Peanut butter makers can’t churn out product fast enough to meet the unprecedented demand from families who are desperate to keep their pantries stocked during the COVID-19 pandemic. If that’s not enough good news for America’s peanut farmers, exports are booming and China just can’t get enough of the legumes.

In March, peanut butter sales in the U.S. skyrocketed 75% above the same month a year ago as people scrambled to stockpile the shelf-stable jars of high-protein sandwich spread.

Amid stories of farmers dumping milk, euthanizing pigs and destroying rows of vegetables, southern peanut farmers are seeing stocks dwindle and prices rise as they mostly avoid the devastation that the collapse of restaurant, hotel and institution (HRI) business caused for most other commodities.

In fact, in some ways it’s the inverse.

Peanut butter and jelly sandwiches used to be ubiquitous in school cafeterias and playgrounds, but not anymore. It’s become more and more difficult to find a youngster eating one. Many schools not only do not serve peanuts or peanut butter, but ban them outright in order to protect the growing number of kids with allergies.

“Kids are home and out of school and they’re eating a lot more meals at home, and peanut butter is something kids love,” says Patrick Archer, CEO of the American Peanut Council. “Our industry has been making peanut butter as fast as possible. All of our companies are running at full capacity to meet all of the demand.”

The run on grocery stores has cooled down some, says Ryan Lepicier, a senior vice president for the National Peanut Board, but sales are still far above normal, and the industry hopes that the bump will turn into a long-term incline as consumers are reminded how much they enjoy the creamy spread.

After the meteoric rise in March sales, April brought a less-stratospheric, but still impressive, 20% increase versus the previous year.

“That means to us that people ate some of what they bought in March and replenished,” said Lepicier. “A 20% increase is pretty big.”

As a point of reference, peanut butter sales rose by 3.5% in February, a respectable increase in normal times.

But times are anything but normal. Peanut butter sales always rise in times of economic downturn as families turn to affordable protein sources, and the current pandemic is pushing that to an extreme. More than 40 million Americans have filed for unemployment in just three months.

“Another big reason for increased peanut butter sales is it’s one of the most popular items at food banks,” said Archer. “It’s high-protein and shelf-stable. It’s unfortunate that increased demand is a result of the current situation. But we’re happy to be part of the solution and to keep America fed.”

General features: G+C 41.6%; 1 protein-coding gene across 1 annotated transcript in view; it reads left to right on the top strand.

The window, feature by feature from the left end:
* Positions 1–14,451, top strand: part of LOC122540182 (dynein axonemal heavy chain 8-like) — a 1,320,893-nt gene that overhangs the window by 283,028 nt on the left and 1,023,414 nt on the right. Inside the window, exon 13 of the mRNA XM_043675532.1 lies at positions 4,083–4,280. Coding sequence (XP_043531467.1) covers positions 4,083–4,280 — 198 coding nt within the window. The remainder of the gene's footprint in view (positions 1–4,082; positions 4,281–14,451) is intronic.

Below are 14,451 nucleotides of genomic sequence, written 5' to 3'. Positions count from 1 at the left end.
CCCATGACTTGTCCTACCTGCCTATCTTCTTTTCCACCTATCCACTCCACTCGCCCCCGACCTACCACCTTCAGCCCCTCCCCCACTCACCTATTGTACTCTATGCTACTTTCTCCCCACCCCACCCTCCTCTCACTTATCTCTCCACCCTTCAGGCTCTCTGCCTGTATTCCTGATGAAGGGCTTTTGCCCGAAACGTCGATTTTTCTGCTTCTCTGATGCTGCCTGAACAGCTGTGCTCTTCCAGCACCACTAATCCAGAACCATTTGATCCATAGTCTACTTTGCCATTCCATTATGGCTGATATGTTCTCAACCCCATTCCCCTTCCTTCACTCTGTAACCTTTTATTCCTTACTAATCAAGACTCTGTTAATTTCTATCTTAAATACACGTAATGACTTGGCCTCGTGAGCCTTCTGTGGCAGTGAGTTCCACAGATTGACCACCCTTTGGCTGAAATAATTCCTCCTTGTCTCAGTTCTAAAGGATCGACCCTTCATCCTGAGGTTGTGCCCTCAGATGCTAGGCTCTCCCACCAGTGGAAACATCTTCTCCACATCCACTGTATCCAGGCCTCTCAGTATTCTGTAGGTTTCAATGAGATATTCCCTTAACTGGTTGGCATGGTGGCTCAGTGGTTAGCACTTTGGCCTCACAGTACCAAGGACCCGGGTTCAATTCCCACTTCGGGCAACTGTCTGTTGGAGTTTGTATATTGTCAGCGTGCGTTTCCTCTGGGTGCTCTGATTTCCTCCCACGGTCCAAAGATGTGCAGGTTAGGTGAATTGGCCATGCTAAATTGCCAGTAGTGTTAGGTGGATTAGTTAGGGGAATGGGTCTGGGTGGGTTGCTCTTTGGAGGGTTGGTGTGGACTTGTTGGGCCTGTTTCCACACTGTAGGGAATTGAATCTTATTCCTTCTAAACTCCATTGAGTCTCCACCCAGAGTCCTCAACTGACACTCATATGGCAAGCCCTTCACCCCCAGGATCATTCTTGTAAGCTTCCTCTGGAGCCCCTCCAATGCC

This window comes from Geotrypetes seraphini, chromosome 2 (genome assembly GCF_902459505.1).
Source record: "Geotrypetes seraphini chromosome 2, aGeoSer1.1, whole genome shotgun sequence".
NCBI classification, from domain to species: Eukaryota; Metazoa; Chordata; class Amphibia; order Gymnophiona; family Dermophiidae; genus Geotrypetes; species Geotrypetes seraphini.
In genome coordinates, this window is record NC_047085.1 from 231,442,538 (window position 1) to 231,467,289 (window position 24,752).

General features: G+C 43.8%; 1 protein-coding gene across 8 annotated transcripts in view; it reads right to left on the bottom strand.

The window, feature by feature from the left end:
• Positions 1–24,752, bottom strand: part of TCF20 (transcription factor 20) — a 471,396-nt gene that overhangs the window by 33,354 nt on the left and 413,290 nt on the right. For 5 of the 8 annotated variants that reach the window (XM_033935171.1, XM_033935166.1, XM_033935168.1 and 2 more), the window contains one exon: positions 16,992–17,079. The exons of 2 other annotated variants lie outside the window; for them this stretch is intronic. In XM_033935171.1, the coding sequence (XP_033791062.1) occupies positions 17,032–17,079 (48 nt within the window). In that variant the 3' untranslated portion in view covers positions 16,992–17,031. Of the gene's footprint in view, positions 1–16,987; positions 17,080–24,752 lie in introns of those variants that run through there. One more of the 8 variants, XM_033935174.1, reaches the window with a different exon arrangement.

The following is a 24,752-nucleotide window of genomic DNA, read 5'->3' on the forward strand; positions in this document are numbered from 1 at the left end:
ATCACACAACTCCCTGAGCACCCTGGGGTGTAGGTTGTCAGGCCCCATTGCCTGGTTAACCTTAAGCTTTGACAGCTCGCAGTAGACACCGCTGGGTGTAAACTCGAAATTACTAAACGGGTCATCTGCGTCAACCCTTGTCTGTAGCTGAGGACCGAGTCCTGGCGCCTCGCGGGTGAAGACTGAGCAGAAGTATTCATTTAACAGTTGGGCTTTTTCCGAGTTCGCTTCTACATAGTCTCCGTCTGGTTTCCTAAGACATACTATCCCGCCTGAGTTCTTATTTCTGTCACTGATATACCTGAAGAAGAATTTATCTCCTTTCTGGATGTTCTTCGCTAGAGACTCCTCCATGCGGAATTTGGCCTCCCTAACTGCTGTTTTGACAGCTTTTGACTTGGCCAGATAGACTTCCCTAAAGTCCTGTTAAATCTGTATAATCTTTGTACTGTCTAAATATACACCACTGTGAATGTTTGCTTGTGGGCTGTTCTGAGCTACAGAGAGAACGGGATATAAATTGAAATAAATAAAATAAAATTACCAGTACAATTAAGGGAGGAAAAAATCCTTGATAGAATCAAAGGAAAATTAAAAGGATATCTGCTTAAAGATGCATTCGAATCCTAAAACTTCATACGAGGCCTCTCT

But Archer says he’s also hoping that the gains for peanut butter consumption will reach a new normal plateau that lasts years after the pandemic because people now will be saying, "I forgot how much I liked peanut butter."

Patrick Archer

Patrick Archer, American Peanut Council

While peanut farmers haven’t had to deal with most of the HRI losses that are hurting most other producers, the pandemic and new social distancing guidelines haven’t come without challenges. Americans consume about 2.3 million pounds of peanuts in baseball parks every year, but maybe not in 2020. Major League Baseball and the league's Players Association already cut spring training short, and talks are underway over a potentially delayed and shortened season.

It’s a tough time for the sport, but agriculturally speaking, it could be a major setback for peanut vendors. Lepicier says the Peanut Board is already working on new promotions to get some of those in-shell peanuts into grocery stores, which leads to the second complication: Sample tastings in grocery stores just aren’t feasible these days.

Still, prices are strong, stocks are low and new crops are in the ground across the country.

Another major factor in the rising health of the peanut sector is China. U.S. exports to China dipped last year during the height of the trade war and climbing tariffs, but that trade has come roaring back.

From January through March, China imported $36.2 million worth of peanuts from the U.S. That’s a roughly 1,150% increase from the $2.3 million in shipments for the first three months of last year, according to USDA data.

A lot of those peanuts are coming from Georgia, and the exports are keeping the Port of Savannah busy.

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Nearly 11,000 containers full of peanuts have shipped through Savannah in the first seven months of the current fiscal year, according to the Georgia Port Authority. That’s about a 52% increase.

Whereas China grows about 16 million metric tons of peanuts per year to feed its growing demand for peanut oil and animal feed, the U.S. only produces about 3 million tons, which primarily go into peanut butter and nuts for snacking.

Not all of the peanuts that come out of the ground in the U.S. are fit to be roasted and sold in cans, and it’s those “farmer stock” supplies that China is after.

It’s a huge swing, says Archer about the new volume in trade, but he stressed that it’s really not that big from the viewpoint of China, the world’s largest producer and importer.

“A few hundred thousand tons in their market is a small percentage, but a few hundred thousand tons for us — that’s a lot,” he said. “It’s all kind of relative.”

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